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I just wonder, why variable defined by __init__ is not accessible from class? Should its executed during instantiation, so that its accessible from outside?

>>> class a:
...     data = {}
... 
>>> a.data
{}
>>> class a:
...     def __init__(self):
...             self.data = {}
... 
>>> a.data
Traceback (most recent call last):
  File "<stdin>", line 1, in <module>
AttributeError: class a has no attribute 'data'
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2  
What is the colour of the concept of balls in general? –  Karl Knechtel May 30 '12 at 4:09
    
To reduce confusion, you should always give the classes uppercase (CamelCase) names as of PEP 8. Here you see that A is only the class itself; __init__is called during a = A(), after which a.data actually exists, as opposite to A.data. –  glglgl May 30 '12 at 7:15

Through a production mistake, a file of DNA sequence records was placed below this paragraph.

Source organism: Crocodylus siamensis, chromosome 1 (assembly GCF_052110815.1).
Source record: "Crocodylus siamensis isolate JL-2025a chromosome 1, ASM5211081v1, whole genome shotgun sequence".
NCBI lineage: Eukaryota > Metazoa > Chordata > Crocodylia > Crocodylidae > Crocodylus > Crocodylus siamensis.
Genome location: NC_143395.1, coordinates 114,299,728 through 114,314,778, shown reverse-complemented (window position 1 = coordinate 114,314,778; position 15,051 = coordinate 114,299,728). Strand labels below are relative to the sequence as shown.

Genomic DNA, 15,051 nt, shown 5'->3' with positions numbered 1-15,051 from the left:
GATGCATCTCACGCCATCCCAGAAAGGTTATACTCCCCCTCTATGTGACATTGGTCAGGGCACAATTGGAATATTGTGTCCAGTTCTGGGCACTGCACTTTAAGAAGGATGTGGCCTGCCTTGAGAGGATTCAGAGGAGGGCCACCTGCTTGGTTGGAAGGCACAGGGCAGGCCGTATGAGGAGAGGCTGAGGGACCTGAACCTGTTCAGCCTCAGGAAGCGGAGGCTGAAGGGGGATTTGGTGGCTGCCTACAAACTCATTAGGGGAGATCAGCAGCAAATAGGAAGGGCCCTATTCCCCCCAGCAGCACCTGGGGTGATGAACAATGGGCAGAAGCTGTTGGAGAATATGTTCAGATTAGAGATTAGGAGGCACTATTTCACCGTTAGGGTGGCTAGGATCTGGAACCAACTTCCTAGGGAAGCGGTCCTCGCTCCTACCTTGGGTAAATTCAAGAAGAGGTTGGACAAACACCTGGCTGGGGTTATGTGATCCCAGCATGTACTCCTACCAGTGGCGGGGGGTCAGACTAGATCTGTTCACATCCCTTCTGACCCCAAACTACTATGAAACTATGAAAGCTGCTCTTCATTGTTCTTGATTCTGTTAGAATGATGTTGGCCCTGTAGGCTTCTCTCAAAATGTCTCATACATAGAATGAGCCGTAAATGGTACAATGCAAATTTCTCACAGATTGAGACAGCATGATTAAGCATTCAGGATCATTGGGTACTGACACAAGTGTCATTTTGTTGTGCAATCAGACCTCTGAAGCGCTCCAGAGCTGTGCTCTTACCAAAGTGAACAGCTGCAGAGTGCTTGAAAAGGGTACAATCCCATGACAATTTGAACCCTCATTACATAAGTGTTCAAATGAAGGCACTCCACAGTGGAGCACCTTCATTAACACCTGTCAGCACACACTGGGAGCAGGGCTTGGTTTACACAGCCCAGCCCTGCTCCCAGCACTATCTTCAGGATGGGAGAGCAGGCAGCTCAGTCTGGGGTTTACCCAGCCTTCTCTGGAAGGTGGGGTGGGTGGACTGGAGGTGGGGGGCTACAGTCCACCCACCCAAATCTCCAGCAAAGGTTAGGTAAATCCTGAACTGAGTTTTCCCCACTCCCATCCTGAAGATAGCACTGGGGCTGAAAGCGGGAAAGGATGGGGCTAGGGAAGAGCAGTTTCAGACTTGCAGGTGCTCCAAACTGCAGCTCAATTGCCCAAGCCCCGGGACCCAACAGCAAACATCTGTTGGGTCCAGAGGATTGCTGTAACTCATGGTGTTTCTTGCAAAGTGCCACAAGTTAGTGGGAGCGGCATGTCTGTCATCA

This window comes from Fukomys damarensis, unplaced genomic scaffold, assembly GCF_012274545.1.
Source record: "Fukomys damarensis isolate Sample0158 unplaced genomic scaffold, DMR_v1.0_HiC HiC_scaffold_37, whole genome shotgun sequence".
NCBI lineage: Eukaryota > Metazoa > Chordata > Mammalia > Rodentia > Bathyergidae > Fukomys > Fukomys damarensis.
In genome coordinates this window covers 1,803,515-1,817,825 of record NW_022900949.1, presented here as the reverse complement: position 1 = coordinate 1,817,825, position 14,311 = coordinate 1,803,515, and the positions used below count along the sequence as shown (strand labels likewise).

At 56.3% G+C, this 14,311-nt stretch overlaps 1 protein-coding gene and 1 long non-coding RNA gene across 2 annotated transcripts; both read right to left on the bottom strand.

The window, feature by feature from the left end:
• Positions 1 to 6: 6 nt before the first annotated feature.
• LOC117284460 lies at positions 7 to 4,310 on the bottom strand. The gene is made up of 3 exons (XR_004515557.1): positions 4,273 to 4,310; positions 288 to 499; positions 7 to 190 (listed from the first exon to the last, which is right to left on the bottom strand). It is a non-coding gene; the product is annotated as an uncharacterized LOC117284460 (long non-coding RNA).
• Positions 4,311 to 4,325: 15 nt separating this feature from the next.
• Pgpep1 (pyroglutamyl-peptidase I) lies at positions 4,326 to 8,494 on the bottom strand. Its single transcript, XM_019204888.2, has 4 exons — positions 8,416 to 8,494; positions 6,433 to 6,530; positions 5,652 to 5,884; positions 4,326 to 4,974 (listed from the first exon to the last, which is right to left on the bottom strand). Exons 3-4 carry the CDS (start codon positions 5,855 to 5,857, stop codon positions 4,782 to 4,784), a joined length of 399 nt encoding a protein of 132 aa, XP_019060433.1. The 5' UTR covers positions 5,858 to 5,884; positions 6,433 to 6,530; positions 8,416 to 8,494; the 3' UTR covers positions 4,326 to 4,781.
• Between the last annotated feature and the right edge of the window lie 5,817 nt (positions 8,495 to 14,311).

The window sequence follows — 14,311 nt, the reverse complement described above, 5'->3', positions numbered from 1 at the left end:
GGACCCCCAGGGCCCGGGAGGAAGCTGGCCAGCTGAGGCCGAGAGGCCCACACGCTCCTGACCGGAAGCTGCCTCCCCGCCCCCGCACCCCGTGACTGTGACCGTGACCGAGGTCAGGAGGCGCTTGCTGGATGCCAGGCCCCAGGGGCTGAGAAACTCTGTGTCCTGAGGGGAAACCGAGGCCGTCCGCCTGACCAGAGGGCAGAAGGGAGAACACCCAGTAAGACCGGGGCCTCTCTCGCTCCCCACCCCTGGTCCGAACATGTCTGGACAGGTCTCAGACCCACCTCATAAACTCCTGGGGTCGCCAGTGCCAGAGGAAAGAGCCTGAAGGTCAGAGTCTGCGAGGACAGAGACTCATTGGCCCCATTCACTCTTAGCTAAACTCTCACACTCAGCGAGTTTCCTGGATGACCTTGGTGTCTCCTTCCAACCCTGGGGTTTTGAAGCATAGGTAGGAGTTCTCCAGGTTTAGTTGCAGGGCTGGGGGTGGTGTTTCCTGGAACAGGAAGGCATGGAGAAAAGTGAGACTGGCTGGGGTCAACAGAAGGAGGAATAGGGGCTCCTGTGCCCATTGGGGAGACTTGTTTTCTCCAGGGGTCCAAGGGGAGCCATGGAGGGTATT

2 Answers 2

up vote 10 down vote accepted

Variables defined in __init__ are instance variables, by definition they can't be accessed from a class scope. That's why this works:

a().data # data is a member of an instance of class `a`

... Whereas this won't work:

a.data   # data is not a member of the `a` class

Notice that __init__ (the initializer) is run when you create a new instance of a by calling a(), from that point on all the variables defined in __init__ are bound to that particular instance of a.

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1  
simple answer, but explains loud and clear. Thanks! –  asofyan May 30 '12 at 2:30

A class is a blueprint for objects. The __init__ method runs on each object to set up its contents. You made an __init__ that says "every a object shall start out with a data attribute".

Now you want to access data through the a class itself.

Which object's data do you expect to receive? And why? The data is not part of the class itself. The a class itself is different from any given a object, in the same way that a ball is different from the concept of balls. A ball can be blue. The concept of balls cannot.

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